Talks have just begunHigh-level inter-Korean talks over Friday and Saturday came to an abrupt end before officials could even agree on a date to meet next. Neither side could come to an agreement: The North, as expected, insisted on resuming the suspended tourism program on Mount Kumgang, while the South placed priority on regularizing reunions for families separated during the 1950-53 Korean War.
North Korea must take more responsibility for the sudden halt of the vice-ministerial meeting. South Korea has rightly demanded that North Korea apologize for the death in 2008 of a South Korean tourist who was fatally shot by a North Korean soldier at the Mount Kumgang resort, as well as for its hand in the sinking of the Cheonan warship in 2010, which killed 46 sailors.
But North Korea insisted on inserting a clause stating that both sides had “agreed to the resumption of tourism on Mount Kumgang” into a joint communique following the meeting.
A responsible government would not risk its citizens’ lives for such a tour program under such precarious conditions - no matter how attractive it is. The North’s insistence on the resumption of the tourism program in the absence of any apology or explanation testifies to Pyongyang’s relentless pursuit of hard currency, irrespective of its counterpart’s righteous demands. We cannot but attribute it to the North’s intention to show off a substantial economic gain from the meeting at the North’s Workers’ Party convention slated for May 2016.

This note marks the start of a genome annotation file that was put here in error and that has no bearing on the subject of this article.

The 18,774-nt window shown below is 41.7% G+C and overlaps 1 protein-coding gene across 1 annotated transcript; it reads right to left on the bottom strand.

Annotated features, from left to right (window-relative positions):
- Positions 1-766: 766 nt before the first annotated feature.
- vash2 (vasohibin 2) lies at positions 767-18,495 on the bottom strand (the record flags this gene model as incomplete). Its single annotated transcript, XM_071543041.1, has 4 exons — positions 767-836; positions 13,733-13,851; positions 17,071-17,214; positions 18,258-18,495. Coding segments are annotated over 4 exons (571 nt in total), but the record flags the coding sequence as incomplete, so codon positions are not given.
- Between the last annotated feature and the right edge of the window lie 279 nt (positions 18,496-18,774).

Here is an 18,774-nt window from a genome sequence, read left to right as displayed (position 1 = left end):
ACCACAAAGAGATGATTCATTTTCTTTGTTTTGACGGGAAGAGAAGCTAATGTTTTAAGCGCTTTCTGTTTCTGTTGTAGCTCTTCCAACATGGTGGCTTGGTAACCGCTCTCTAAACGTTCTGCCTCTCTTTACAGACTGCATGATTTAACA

Nevertheless, inter-Korean dialogue must continue. Some North Korea experts underscore the North’s uncertainties by linking the rupture of the high-level meeting to Pyongyang’s abrupt decision to cancel its Moranbong Band’s performance in Beijing. But such theories go too far. We must not be shaken by the North’s idiosyncratic unpredictability. We must allow them to realize that we can make concessions at meetings, so long as it demonstrates sincerity.
But at the same time, we need to have a more flexible approach. Our government stressed that it can hold working-level talks to discuss the regularization of family reunions, as well as the resumption of tourism on Mount Kumgang, so both sides can reach a consensus. Our government must demonstrate wisdom and composure when it comes to talks with the North. We can take it one step forward by building a stepping stone for the improvement of inter-Korean relations through that kind of approach.
JoongAng Ilbo, Dec. 15, Page 34